Do you need a fancy sports car or a very expensive diamond to be happy? Probably yes, but there is something much simpler than that to get in a good mood: having new and diverse experiences.
This is what has emerged from research conducted by Catherine Hartley, an assistant professor in New York University’s Department of Psychology and one of the paper’s co-authors. The study is rather interesting as it also related to the current situation of our society that has been “chained” by the global Coronavirus pandemic.
The consequent lockdown has contributed to an overall depression as people have less diverse experiences. For this reason, many people are seeking refuge on social media or “online” art to get more positivity.
The study started before the outbreak, and it shows that even small changes to the routine can yield positive effects. Therefore, you might get a bit happier if, for example, you take a different route when you go to work or some other places. Of course, this cannot happen when you are in lockdown.
Using the GPS and the MRI
The research used GPS tracking with the participants in the areas of New York and Miami for up to 4 months. The result was that the people that spent an equitable time in many different places were more “happy,” “excited,” “strong,” “relaxed,” and/or “attentive.”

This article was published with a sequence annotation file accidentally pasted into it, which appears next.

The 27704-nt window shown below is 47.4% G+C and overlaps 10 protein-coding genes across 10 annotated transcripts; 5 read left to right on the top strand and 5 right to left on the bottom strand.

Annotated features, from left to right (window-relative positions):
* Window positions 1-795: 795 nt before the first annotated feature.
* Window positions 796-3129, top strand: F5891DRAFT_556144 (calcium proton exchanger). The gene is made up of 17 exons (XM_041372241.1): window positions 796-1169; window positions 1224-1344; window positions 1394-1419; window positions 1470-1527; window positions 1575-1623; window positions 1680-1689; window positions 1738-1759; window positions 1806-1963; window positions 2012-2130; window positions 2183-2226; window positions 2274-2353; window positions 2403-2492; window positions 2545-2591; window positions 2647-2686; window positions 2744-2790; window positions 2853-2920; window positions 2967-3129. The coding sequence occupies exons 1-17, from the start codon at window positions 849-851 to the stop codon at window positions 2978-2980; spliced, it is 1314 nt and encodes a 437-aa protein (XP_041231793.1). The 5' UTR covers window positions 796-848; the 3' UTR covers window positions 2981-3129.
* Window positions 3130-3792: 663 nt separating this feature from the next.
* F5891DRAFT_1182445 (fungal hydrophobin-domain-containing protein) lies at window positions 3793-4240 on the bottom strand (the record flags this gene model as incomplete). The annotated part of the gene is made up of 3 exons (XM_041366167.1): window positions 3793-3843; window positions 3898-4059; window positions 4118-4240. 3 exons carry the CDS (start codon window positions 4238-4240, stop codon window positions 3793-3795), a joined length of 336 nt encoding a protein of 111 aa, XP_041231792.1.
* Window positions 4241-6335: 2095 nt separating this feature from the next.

The MRI also showed that people that used to visit more locations showed a greater correlation between brain activity in the hippocampus and the striatum. These are brain areas that are associated with both the processing of novelty and reward (beneficial nad positive experiences).
“These results suggest a reciprocal link between the novel and diverse experiences we have during our daily exploration of our physical environments and our subjective sense of well-being. Collectively, these findings show the beneficial consequences of environmental enrichment across species, demonstrating a connection between real-world exposure to fresh and varied experiences and increases in positive emotions,” said lead co-author Dr. Aaron Heller.
Here for more information: nature.com
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